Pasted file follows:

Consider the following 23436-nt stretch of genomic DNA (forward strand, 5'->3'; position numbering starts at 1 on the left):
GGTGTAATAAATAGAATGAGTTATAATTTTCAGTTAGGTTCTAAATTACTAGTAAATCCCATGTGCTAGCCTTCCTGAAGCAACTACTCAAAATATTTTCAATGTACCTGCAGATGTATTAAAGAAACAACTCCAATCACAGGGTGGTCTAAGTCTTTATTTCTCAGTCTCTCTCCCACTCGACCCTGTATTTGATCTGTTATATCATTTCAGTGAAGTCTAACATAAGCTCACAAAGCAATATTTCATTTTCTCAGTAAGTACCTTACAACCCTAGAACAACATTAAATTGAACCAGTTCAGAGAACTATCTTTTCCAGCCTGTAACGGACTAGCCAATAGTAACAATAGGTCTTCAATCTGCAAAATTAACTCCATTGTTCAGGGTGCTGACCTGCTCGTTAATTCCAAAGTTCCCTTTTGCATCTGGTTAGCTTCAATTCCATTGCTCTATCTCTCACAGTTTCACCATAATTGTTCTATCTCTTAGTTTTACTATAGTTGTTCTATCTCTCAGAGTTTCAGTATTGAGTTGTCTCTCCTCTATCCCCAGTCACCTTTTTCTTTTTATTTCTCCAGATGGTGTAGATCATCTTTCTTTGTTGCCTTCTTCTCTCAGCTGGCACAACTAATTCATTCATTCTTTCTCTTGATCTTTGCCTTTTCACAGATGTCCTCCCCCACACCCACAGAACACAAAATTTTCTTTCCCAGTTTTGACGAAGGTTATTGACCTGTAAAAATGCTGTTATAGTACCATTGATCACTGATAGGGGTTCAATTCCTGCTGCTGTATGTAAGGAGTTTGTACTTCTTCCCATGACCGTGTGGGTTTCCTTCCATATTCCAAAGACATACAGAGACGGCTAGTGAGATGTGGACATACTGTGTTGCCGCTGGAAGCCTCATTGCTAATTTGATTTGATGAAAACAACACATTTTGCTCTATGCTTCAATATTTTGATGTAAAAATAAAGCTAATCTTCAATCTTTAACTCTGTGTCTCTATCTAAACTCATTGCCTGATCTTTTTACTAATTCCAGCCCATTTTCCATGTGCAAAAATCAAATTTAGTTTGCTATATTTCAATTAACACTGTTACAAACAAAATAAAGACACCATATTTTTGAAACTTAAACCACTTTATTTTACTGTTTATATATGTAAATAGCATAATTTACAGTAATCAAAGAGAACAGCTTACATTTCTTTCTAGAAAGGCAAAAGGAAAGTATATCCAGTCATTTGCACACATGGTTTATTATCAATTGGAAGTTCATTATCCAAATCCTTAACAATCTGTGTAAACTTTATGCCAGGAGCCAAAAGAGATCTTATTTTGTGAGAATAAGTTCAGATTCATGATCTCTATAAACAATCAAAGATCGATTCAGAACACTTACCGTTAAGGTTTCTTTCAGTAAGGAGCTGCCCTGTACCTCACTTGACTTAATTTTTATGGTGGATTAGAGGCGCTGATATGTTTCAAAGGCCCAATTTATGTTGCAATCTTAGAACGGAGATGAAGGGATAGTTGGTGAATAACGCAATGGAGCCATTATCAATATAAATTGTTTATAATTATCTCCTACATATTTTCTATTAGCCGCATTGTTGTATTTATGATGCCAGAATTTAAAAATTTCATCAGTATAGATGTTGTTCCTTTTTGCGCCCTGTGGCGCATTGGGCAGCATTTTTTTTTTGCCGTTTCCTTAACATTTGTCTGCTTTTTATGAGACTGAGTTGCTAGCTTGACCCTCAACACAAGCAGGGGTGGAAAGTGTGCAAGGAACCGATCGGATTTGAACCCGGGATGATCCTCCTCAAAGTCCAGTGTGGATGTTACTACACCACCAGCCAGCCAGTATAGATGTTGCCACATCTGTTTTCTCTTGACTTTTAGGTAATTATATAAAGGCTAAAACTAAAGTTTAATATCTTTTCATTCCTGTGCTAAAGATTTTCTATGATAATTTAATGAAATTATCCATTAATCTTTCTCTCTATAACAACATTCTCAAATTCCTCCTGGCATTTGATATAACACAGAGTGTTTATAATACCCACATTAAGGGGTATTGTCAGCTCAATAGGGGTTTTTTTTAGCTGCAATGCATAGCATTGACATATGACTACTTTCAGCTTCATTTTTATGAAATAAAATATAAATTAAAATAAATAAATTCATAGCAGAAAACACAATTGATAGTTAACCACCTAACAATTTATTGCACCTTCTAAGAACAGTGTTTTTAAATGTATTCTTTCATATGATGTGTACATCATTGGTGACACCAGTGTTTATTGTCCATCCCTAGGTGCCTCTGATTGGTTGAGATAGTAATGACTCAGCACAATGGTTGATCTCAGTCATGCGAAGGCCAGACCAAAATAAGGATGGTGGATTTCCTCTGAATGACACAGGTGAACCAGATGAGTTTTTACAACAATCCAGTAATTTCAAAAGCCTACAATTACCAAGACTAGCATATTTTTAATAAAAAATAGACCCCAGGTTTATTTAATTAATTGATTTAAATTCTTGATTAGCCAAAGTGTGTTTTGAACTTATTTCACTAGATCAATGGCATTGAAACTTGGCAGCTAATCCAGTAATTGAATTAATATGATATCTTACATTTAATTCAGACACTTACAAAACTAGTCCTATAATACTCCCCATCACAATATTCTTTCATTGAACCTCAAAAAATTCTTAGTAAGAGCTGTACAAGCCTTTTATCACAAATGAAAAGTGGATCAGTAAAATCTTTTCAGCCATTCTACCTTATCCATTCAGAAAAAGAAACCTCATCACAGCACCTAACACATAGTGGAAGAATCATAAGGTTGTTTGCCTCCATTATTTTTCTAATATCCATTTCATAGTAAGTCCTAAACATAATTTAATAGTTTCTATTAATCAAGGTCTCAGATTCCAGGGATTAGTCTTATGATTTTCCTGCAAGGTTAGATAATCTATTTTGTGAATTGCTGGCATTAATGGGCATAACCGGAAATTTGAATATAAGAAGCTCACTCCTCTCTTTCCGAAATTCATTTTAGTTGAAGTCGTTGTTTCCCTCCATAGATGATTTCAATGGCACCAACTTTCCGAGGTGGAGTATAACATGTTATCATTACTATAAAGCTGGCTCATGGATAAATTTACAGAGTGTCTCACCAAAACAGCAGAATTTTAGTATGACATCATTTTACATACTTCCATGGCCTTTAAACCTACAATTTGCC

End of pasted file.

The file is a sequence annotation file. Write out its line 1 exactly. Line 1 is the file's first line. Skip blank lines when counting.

Consider the following 23436-nt stretch of genomic DNA (forward strand, 5'->3'; position numbering starts at 1 on the left):